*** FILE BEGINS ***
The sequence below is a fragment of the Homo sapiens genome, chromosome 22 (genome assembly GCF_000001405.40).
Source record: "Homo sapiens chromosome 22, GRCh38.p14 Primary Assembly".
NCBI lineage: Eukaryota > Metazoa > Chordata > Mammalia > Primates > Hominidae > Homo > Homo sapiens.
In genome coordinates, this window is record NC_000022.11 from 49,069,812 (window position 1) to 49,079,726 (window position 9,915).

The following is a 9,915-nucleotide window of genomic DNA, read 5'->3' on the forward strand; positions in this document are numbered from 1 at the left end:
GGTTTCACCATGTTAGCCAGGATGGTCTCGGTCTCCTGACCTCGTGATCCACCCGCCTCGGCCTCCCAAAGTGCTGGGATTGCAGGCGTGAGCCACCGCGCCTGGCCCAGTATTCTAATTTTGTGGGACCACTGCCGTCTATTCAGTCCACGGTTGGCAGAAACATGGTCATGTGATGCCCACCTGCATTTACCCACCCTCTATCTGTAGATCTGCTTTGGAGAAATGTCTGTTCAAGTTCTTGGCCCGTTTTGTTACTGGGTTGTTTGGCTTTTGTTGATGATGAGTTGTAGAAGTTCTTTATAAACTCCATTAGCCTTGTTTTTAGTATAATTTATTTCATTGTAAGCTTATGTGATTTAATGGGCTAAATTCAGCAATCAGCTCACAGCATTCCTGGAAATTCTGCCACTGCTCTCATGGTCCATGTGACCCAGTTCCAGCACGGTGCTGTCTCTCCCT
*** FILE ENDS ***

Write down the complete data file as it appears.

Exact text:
The sequence below is a fragment of the Homo sapiens genome, chromosome 22 (genome assembly GCF_000001405.40).
Source record: "Homo sapiens chromosome 22, GRCh38.p14 Primary Assembly".
NCBI lineage: Eukaryota > Metazoa > Chordata > Mammalia > Primates > Hominidae > Homo > Homo sapiens.
In genome coordinates, this window is record NC_000022.11 from 49,069,812 (window position 1) to 49,079,726 (window position 9,915).

The following is a 9,915-nucleotide window of genomic DNA, read 5'->3' on the forward strand; positions in this document are numbered from 1 at the left end:
GGTTTCACCATGTTAGCCAGGATGGTCTCGGTCTCCTGACCTCGTGATCCACCCGCCTCGGCCTCCCAAAGTGCTGGGATTGCAGGCGTGAGCCACCGCGCCTGGCCCAGTATTCTAATTTTGTGGGACCACTGCCGTCTATTCAGTCCACGGTTGGCAGAAACATGGTCATGTGATGCCCACCTGCATTTACCCACCCTCTATCTGTAGATCTGCTTTGGAGAAATGTCTGTTCAAGTTCTTGGCCCGTTTTGTTACTGGGTTGTTTGGCTTTTGTTGATGATGAGTTGTAGAAGTTCTTTATAAACTCCATTAGCCTTGTTTTTAGTATAATTTATTTCATTGTAAGCTTATGTGATTTAATGGGCTAAATTCAGCAATCAGCTCACAGCATTCCTGGAAATTCTGCCACTGCTCTCATGGTCCATGTGACCCAGTTCCAGCACGGTGCTGTCTCTCCCT